Devendra Banhart

Ape in Pink Marble

Devendra BanhartApe in Pink Marble
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It's assumed that with age comes maturation, the calming of crazed minds, the honing of hormones, settling, security and, finally, some focus. This even applies to the wild ones, but luckily doesn't always include the loss of childish curiosity.
 
Devendra Banhart is still every bit the boyish bringer of freak-folk that contacted Vashti Bunyan (whom he continues to thank in his liner notes) over a decade ago, but his canvases are less Pollocked. Things may have mellowed — his hair is cropped, his shirts buttoned in full, his music perhaps more universally approachable — but Banhart has not lost his touch.
 
His new album Ape in Pink Marble is thematically based on the idea of these tunes being what you'd hear at a hotel in a peculiar part of Tokyo — which explains the tinkling of the koto, a traditional Japanese harp, that sneaks in every now and again. The theme allows Banhart to embody many a character and many a feeling, from the "fruitless tragicomedy of a destined-to-fail seduction" in the absurdly amusing Italo-disco "Fig in Leather" (which was a contender for the album title) to "Fancy Man," where Banhart embodies a blue-blooded materialist that comes "from a long line of people who have never waited in line" that realizes it's all for naught by the song's end.
 
 It feels very much like a companion record to 2013's Mala, which should come as no surprise given he's working with essentially the same cast (Noah Georgeson, Josiah Steinbrick, Rodrigo Amarante), but Ape is distinctly softer and better put together. There are odes (the meaning behind "Middle Names" changed following the passing of a friend; "Jon Lends a Hand" is for Jonathan Richman), a myriad of instruments (more synths, mellotron, aforementioned koto) and there's less flagrant experimentation. The album is riddled with feeling, and there is an adamant sense of joy.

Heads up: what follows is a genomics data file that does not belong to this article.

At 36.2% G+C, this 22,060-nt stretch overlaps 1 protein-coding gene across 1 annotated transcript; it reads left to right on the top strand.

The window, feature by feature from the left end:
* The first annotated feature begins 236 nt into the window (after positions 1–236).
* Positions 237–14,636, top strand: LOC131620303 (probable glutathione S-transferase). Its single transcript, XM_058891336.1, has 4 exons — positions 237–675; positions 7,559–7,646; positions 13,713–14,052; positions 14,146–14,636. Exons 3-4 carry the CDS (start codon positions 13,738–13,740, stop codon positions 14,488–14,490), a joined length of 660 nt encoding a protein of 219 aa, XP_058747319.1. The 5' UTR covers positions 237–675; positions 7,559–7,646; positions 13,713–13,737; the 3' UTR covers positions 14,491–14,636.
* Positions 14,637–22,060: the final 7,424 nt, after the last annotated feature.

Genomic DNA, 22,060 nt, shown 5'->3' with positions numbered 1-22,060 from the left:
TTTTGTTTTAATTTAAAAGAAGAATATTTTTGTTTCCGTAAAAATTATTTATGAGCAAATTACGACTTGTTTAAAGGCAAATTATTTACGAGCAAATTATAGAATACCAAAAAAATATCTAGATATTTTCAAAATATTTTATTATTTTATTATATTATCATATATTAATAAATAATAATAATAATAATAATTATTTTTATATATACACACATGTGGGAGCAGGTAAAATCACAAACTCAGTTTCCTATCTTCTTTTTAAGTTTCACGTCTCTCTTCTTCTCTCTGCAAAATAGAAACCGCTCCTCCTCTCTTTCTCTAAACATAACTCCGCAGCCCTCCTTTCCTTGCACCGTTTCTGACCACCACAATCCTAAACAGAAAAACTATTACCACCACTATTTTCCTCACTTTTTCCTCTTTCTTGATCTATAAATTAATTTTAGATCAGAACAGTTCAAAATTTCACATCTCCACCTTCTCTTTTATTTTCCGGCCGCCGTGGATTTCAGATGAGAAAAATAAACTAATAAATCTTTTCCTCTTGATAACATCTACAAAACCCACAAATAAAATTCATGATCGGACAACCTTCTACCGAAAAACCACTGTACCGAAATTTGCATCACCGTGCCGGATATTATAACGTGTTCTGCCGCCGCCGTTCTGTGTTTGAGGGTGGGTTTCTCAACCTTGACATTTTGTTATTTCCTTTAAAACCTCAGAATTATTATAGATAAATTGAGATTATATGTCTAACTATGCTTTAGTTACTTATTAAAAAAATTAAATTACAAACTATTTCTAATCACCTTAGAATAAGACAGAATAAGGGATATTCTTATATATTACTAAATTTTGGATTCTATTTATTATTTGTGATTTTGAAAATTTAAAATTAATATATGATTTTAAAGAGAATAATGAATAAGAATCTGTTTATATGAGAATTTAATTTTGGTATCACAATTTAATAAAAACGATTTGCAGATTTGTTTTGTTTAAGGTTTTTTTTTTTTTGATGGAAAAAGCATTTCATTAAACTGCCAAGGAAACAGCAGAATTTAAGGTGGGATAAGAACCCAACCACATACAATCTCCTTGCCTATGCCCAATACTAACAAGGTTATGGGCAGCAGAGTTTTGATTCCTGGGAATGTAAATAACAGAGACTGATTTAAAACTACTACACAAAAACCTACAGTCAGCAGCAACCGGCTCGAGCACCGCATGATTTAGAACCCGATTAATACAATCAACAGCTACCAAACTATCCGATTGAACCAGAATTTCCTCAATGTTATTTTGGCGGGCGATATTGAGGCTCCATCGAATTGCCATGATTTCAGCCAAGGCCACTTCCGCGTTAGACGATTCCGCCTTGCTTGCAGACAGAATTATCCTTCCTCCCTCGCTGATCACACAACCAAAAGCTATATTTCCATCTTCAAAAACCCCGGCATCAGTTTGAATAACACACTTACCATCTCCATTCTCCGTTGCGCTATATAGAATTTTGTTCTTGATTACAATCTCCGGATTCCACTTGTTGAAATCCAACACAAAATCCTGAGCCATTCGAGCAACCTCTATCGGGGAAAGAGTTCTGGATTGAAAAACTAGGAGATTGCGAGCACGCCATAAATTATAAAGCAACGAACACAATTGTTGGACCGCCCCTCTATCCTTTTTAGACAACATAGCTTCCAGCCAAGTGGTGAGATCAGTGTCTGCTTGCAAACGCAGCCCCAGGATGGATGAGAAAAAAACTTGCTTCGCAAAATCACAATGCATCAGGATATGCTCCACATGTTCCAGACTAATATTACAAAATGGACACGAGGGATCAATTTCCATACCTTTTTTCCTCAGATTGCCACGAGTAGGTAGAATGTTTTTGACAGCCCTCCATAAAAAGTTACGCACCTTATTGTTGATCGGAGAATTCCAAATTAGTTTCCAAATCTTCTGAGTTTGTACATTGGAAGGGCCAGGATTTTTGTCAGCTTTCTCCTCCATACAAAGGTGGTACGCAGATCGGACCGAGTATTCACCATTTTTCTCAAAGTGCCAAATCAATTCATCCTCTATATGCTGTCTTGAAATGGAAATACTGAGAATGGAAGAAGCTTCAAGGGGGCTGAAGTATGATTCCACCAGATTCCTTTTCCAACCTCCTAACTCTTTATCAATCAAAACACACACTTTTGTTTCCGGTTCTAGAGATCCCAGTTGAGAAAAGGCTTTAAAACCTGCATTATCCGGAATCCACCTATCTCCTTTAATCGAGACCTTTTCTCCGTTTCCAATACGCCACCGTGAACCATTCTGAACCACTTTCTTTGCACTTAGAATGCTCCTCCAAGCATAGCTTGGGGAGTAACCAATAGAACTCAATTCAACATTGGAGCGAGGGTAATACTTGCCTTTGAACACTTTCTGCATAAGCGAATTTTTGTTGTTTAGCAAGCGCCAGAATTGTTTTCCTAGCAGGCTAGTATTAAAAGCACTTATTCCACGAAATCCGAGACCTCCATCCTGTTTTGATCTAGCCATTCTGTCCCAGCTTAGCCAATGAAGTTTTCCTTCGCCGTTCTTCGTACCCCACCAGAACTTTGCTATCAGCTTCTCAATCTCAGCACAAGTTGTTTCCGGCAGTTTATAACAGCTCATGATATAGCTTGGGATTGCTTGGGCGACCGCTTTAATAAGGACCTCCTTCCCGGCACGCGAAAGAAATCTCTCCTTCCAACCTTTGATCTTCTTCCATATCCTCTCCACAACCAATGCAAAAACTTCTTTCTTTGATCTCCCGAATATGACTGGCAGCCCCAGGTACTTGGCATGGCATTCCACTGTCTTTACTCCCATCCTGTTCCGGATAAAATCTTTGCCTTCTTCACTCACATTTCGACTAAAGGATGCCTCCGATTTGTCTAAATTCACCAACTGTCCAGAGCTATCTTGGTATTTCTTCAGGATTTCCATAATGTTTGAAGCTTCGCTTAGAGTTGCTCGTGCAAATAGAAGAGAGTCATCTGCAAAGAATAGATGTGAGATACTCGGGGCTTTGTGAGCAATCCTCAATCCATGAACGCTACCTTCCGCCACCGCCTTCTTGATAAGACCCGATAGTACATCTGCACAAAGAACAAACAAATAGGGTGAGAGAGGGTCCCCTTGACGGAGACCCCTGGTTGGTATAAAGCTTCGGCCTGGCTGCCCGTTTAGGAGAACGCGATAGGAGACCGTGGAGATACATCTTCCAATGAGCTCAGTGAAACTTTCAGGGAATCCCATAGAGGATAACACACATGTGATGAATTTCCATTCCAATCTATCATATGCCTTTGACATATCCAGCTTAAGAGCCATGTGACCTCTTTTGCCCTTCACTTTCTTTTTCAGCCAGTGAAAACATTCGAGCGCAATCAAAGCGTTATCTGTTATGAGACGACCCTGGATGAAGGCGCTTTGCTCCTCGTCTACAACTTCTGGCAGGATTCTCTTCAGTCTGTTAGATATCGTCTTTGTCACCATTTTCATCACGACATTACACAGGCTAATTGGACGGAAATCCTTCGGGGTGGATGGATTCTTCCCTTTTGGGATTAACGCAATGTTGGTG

Banhart's songwriting has sharpened in its focus, no longer the meandering, try-anything sort of thing that his past self would execute in abundance (honestly, his first two records each boasted over 20 songs). His voice is clear and close, but he still ends every other line with that sneaking vibrato, or plays around with the sounds he makes.
 
For every dose of poetry — "You're the dream of love unspoken / You're a flower that never opened / No exception will be made, we all get our own sad serenade" in the alluring and dulcet "Saturday Night" — there is a dash of humour. "I've got a dumb dance inside my pants, man / and I've watched all the latest shows on Bing-Bong," he sings on "Fancy Man."
 
Banhart addresses spirituality and self-awareness on "Mara" (which is a Buddhist demon that "acts as a mirror and who definitely gets off when we trip up and succumb to total unconsciousness); "Linda" finds Banhart playing with gender yet again as he embodies the titular character; "Lucky" is a very on-the-nose account of the recognition of how, well, lucky the protagonist is to have his love, and has some decidedly Devendra wordplay: "Some people want lots of people / Some people don't want none / Me, I don't want lots of people / Me, I don't want none." Later, he utters the swoon-worthy, "It's like the sun is setting in your eyes".
 
Ape in Pink Marble comes to a close with the instrumental "Celebration" (the title being the only word sung), ending the listener's stay at the fictional hotel. And as you leave, thinking of all the characters encountered — the poor fool hopelessly trying to romance, the lonely woman, the couple falling in love right before your eyes — and the feelings felt (romance, loneliness, epiphanies and sympathies), don't forget to tip the bellboy. (Nonesuch)
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